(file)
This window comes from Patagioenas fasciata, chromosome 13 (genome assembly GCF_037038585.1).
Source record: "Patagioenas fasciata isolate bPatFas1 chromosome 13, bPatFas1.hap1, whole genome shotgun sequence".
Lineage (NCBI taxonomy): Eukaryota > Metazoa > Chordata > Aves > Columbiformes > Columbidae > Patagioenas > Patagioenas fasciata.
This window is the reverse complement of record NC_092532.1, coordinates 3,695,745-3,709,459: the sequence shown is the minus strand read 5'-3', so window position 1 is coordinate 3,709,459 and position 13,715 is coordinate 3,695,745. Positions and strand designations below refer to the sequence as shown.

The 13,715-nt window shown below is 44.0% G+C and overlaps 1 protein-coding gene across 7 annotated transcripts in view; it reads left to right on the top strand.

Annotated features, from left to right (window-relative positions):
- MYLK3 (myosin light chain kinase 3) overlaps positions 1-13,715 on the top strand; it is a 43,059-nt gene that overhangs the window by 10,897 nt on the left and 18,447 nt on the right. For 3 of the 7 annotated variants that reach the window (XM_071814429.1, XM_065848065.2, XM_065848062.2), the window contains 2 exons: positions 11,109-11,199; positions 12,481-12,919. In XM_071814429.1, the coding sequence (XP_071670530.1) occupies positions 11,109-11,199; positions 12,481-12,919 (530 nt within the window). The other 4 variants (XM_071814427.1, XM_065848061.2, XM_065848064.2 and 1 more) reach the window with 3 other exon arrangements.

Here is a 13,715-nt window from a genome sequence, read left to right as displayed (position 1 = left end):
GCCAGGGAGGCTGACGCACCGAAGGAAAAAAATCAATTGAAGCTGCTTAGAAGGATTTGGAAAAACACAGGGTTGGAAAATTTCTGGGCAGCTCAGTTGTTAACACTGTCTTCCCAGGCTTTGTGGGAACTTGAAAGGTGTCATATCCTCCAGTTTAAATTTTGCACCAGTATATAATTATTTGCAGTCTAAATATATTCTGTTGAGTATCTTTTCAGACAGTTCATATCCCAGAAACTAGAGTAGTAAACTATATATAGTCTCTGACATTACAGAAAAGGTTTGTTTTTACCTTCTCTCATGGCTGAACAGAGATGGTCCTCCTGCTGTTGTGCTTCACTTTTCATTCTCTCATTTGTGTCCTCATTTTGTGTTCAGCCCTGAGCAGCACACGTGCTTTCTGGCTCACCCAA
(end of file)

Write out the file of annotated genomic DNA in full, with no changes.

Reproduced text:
This window comes from Patagioenas fasciata, chromosome 13 (genome assembly GCF_037038585.1).
Source record: "Patagioenas fasciata isolate bPatFas1 chromosome 13, bPatFas1.hap1, whole genome shotgun sequence".
Lineage (NCBI taxonomy): Eukaryota > Metazoa > Chordata > Aves > Columbiformes > Columbidae > Patagioenas > Patagioenas fasciata.
This window is the reverse complement of record NC_092532.1, coordinates 3,695,745-3,709,459: the sequence shown is the minus strand read 5'-3', so window position 1 is coordinate 3,709,459 and position 13,715 is coordinate 3,695,745. Positions and strand designations below refer to the sequence as shown.

The 13,715-nt window shown below is 44.0% G+C and overlaps 1 protein-coding gene across 7 annotated transcripts in view; it reads left to right on the top strand.

Annotated features, from left to right (window-relative positions):
- MYLK3 (myosin light chain kinase 3) overlaps positions 1-13,715 on the top strand; it is a 43,059-nt gene that overhangs the window by 10,897 nt on the left and 18,447 nt on the right. For 3 of the 7 annotated variants that reach the window (XM_071814429.1, XM_065848065.2, XM_065848062.2), the window contains 2 exons: positions 11,109-11,199; positions 12,481-12,919. In XM_071814429.1, the coding sequence (XP_071670530.1) occupies positions 11,109-11,199; positions 12,481-12,919 (530 nt within the window). The other 4 variants (XM_071814427.1, XM_065848061.2, XM_065848064.2 and 1 more) reach the window with 3 other exon arrangements.

Here is a 13,715-nt window from a genome sequence, read left to right as displayed (position 1 = left end):
GCCAGGGAGGCTGACGCACCGAAGGAAAAAAATCAATTGAAGCTGCTTAGAAGGATTTGGAAAAACACAGGGTTGGAAAATTTCTGGGCAGCTCAGTTGTTAACACTGTCTTCCCAGGCTTTGTGGGAACTTGAAAGGTGTCATATCCTCCAGTTTAAATTTTGCACCAGTATATAATTATTTGCAGTCTAAATATATTCTGTTGAGTATCTTTTCAGACAGTTCATATCCCAGAAACTAGAGTAGTAAACTATATATAGTCTCTGACATTACAGAAAAGGTTTGTTTTTACCTTCTCTCATGGCTGAACAGAGATGGTCCTCCTGCTGTTGTGCTTCACTTTTCATTCTCTCATTTGTGTCCTCATTTTGTGTTCAGCCCTGAGCAGCACACGTGCTTTCTGGCTCACCCAA